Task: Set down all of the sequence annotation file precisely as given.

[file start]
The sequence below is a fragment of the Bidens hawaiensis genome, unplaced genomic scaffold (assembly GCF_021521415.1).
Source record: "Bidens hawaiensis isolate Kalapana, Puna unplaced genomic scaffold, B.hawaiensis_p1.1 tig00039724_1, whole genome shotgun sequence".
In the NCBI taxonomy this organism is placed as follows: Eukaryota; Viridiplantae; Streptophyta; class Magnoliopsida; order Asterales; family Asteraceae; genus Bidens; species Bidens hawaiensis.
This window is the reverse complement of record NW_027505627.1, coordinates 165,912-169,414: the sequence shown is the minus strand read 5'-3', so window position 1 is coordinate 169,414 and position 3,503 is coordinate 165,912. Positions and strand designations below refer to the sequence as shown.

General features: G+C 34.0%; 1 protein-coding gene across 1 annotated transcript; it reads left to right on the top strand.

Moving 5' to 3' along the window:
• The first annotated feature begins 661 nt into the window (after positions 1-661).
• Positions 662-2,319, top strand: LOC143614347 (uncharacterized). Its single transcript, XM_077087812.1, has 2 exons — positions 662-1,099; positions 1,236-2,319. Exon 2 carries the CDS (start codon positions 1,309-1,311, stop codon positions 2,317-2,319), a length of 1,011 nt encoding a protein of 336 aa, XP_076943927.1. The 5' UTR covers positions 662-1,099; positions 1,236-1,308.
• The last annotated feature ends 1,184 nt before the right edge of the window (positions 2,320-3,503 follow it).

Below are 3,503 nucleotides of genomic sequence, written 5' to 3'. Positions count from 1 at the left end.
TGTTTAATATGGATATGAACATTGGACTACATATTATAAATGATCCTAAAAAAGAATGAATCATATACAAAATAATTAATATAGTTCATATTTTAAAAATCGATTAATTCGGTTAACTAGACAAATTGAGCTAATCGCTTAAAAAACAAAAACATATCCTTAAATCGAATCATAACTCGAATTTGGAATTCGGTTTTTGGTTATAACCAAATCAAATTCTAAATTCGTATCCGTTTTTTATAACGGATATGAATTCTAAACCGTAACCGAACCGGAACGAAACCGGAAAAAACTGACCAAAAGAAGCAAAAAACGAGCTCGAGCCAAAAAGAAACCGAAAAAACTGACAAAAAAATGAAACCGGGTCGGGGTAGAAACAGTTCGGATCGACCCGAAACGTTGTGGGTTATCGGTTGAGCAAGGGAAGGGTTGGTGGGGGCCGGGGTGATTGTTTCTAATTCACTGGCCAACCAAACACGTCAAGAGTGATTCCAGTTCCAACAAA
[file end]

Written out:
The sequence below is a fragment of the Bidens hawaiensis genome, unplaced genomic scaffold (assembly GCF_021521415.1).
Source record: "Bidens hawaiensis isolate Kalapana, Puna unplaced genomic scaffold, B.hawaiensis_p1.1 tig00039724_1, whole genome shotgun sequence".
In the NCBI taxonomy this organism is placed as follows: Eukaryota; Viridiplantae; Streptophyta; class Magnoliopsida; order Asterales; family Asteraceae; genus Bidens; species Bidens hawaiensis.
This window is the reverse complement of record NW_027505627.1, coordinates 165,912-169,414: the sequence shown is the minus strand read 5'-3', so window position 1 is coordinate 169,414 and position 3,503 is coordinate 165,912. Positions and strand designations below refer to the sequence as shown.

General features: G+C 34.0%; 1 protein-coding gene across 1 annotated transcript; it reads left to right on the top strand.

Moving 5' to 3' along the window:
• The first annotated feature begins 661 nt into the window (after positions 1-661).
• Positions 662-2,319, top strand: LOC143614347 (uncharacterized). Its single transcript, XM_077087812.1, has 2 exons — positions 662-1,099; positions 1,236-2,319. Exon 2 carries the CDS (start codon positions 1,309-1,311, stop codon positions 2,317-2,319), a length of 1,011 nt encoding a protein of 336 aa, XP_076943927.1. The 5' UTR covers positions 662-1,099; positions 1,236-1,308.
• The last annotated feature ends 1,184 nt before the right edge of the window (positions 2,320-3,503 follow it).

Below are 3,503 nucleotides of genomic sequence, written 5' to 3'. Positions count from 1 at the left end.
TGTTTAATATGGATATGAACATTGGACTACATATTATAAATGATCCTAAAAAAGAATGAATCATATACAAAATAATTAATATAGTTCATATTTTAAAAATCGATTAATTCGGTTAACTAGACAAATTGAGCTAATCGCTTAAAAAACAAAAACATATCCTTAAATCGAATCATAACTCGAATTTGGAATTCGGTTTTTGGTTATAACCAAATCAAATTCTAAATTCGTATCCGTTTTTTATAACGGATATGAATTCTAAACCGTAACCGAACCGGAACGAAACCGGAAAAAACTGACCAAAAGAAGCAAAAAACGAGCTCGAGCCAAAAAGAAACCGAAAAAACTGACAAAAAAATGAAACCGGGTCGGGGTAGAAACAGTTCGGATCGACCCGAAACGTTGTGGGTTATCGGTTGAGCAAGGGAAGGGTTGGTGGGGGCCGGGGTGATTGTTTCTAATTCACTGGCCAACCAAACACGTCAAGAGTGATTCCAGTTCCAACAAA